The role of self-categorization in shaping human needs

Vaughan, Gareth (2014). The role of self-categorization in shaping human needs Honours Thesis, School of Psychology, The University of Queensland.

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Author Vaughan, Gareth
Thesis Title The role of self-categorization in shaping human needs
School, Centre or Institute School of Psychology
Institution The University of Queensland
Publication date 2014-10-08
Thesis type Honours Thesis
Supervisor Alex Haslam
Total pages 86
Language eng
Subjects 1701 Psychology
Abstract/Summary Understanding human needs and their impact on motivation has been a focus of psychological research for over 70 years. Throughout this time, despite the development of a broad literature on needs, theories have not fared well in the face of empirical testing across contexts. As a result, researchers and practitioners have continued to draw upon a select few well known, yet limited, theories to guide their decision making on issues surrounding needs (e.g., Maslow’s hierarchical needs theory). To address the limitations of past theories, and further our understanding of human needs, this thesis seeks to examine needs through the lens of self-categorization theory (SCT): a perspective that sees needs as tied to a person's sense of self in a given context. To test this theory, a series of experiments are reported which explore how manipulations of individuals’ self-categorization impact on their perceptions of their individual and group needs. Results suggest that although individual needs are generally considered to be of primary importance, when a participant’s social identity is made salient this effect is attenuated. Specifically, participants in the social identity salient condition reported perceiving group needs to be equally important as individual needs. Offering partial support for our hypotheses, the studies’ findings suggest two important things. Firstly, that any reliable theory of needs must recognise the role that a variable sense of self plays in informing the influence of different needs across different social contexts. Secondly, that this role is likely a result of the process of depersonalization, as predicted by SCT. Possible future research is discussed that would build on the findings of this study and validate the current interpretation of results.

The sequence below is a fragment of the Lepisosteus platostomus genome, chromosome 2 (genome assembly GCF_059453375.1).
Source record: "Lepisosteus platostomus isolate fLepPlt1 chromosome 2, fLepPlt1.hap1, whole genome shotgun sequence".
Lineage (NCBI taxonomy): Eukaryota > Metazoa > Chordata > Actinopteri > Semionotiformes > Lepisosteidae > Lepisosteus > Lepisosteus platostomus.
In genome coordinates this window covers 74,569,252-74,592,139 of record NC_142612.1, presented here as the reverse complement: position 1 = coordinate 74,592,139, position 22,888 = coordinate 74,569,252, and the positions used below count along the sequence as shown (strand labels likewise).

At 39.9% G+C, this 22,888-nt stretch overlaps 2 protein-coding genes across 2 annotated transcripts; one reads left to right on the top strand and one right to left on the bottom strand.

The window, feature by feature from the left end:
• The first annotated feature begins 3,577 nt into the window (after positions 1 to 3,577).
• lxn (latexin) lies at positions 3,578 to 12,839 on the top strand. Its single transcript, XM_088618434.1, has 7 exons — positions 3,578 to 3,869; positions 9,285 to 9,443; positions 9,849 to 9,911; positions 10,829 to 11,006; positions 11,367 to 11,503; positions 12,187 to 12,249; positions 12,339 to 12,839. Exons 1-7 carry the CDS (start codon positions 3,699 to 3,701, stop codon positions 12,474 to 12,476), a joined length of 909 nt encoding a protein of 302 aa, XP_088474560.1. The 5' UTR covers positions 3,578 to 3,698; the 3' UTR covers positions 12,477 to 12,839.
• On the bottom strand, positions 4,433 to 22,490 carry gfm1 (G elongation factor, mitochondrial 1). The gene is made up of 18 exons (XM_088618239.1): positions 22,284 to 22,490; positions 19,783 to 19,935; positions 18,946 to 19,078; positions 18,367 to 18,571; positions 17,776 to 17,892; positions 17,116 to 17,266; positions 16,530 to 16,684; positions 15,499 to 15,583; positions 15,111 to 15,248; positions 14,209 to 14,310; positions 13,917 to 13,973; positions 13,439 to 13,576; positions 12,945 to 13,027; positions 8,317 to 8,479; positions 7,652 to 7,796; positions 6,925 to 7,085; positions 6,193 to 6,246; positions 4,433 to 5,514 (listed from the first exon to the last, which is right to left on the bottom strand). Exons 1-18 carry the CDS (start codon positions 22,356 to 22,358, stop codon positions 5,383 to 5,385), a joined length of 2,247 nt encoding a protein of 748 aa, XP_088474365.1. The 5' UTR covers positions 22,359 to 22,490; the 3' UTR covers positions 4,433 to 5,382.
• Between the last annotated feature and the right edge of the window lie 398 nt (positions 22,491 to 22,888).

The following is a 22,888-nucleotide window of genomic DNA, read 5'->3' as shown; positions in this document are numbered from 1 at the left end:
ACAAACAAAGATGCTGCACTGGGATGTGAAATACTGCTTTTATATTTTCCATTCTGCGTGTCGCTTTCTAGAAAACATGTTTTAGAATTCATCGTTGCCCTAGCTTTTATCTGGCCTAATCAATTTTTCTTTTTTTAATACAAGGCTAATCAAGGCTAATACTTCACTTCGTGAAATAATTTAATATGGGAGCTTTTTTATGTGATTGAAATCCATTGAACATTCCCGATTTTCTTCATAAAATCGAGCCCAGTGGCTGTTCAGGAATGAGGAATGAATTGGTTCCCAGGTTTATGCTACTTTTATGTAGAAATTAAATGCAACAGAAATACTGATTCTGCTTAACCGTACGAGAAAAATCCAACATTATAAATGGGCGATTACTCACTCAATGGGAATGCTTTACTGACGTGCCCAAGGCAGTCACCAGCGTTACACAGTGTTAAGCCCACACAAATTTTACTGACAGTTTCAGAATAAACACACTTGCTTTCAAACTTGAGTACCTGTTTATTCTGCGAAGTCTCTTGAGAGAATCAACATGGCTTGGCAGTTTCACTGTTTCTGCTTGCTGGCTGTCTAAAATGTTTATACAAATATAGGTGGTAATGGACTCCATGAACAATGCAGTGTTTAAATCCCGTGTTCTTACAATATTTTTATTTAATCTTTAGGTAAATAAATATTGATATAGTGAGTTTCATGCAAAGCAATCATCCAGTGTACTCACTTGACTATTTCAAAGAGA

Keyword Human needs
Self categorization theory

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Created: Thu, 11 Jun 2015, 14:34:37 EST by Louise Grainger on behalf of School of Psychology